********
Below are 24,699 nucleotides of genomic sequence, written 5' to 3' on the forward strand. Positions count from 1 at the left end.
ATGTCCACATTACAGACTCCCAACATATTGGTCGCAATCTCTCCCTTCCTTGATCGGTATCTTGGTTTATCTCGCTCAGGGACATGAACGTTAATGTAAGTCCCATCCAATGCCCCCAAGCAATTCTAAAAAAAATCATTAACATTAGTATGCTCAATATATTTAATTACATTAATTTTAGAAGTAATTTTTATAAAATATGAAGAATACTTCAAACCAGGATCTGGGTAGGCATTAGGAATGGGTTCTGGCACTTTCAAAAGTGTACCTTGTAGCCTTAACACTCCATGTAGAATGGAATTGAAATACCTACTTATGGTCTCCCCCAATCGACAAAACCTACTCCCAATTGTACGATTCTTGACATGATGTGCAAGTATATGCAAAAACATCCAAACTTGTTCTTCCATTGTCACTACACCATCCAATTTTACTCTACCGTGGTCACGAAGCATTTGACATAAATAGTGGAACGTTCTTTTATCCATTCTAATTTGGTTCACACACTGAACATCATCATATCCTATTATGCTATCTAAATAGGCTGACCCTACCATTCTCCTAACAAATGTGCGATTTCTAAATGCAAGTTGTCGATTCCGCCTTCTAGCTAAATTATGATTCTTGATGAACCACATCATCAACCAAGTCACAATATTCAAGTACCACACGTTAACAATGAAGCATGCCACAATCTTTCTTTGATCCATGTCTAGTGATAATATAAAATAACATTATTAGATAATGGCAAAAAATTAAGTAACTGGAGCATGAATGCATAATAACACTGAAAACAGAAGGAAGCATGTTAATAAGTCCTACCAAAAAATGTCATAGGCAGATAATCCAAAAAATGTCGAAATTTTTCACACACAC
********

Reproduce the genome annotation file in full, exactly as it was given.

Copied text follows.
Below are 24,699 nucleotides of genomic sequence, written 5' to 3' on the forward strand. Positions count from 1 at the left end.
ATGTCCACATTACAGACTCCCAACATATTGGTCGCAATCTCTCCCTTCCTTGATCGGTATCTTGGTTTATCTCGCTCAGGGACATGAACGTTAATGTAAGTCCCATCCAATGCCCCCAAGCAATTCTAAAAAAAATCATTAACATTAGTATGCTCAATATATTTAATTACATTAATTTTAGAAGTAATTTTTATAAAATATGAAGAATACTTCAAACCAGGATCTGGGTAGGCATTAGGAATGGGTTCTGGCACTTTCAAAAGTGTACCTTGTAGCCTTAACACTCCATGTAGAATGGAATTGAAATACCTACTTATGGTCTCCCCCAATCGACAAAACCTACTCCCAATTGTACGATTCTTGACATGATGTGCAAGTATATGCAAAAACATCCAAACTTGTTCTTCCATTGTCACTACACCATCCAATTTTACTCTACCGTGGTCACGAAGCATTTGACATAAATAGTGGAACGTTCTTTTATCCATTCTAATTTGGTTCACACACTGAACATCATCATATCCTATTATGCTATCTAAATAGGCTGACCCTACCATTCTCCTAACAAATGTGCGATTTCTAAATGCAAGTTGTCGATTCCGCCTTCTAGCTAAATTATGATTCTTGATGAACCACATCATCAACCAAGTCACAATATTCAAGTACCACACGTTAACAATGAAGCATGCCACAATCTTTCTTTGATCCATGTCTAGTGATAATATAAAATAACATTATTAGATAATGGCAAAAAATTAAGTAACTGGAGCATGAATGCATAATAACACTGAAAACAGAAGGAAGCATGTTAATAAGTCCTACCAAAAAATGTCATAGGCAGATAATCCAAAAAATGTCGAAATTTTTCACACACAC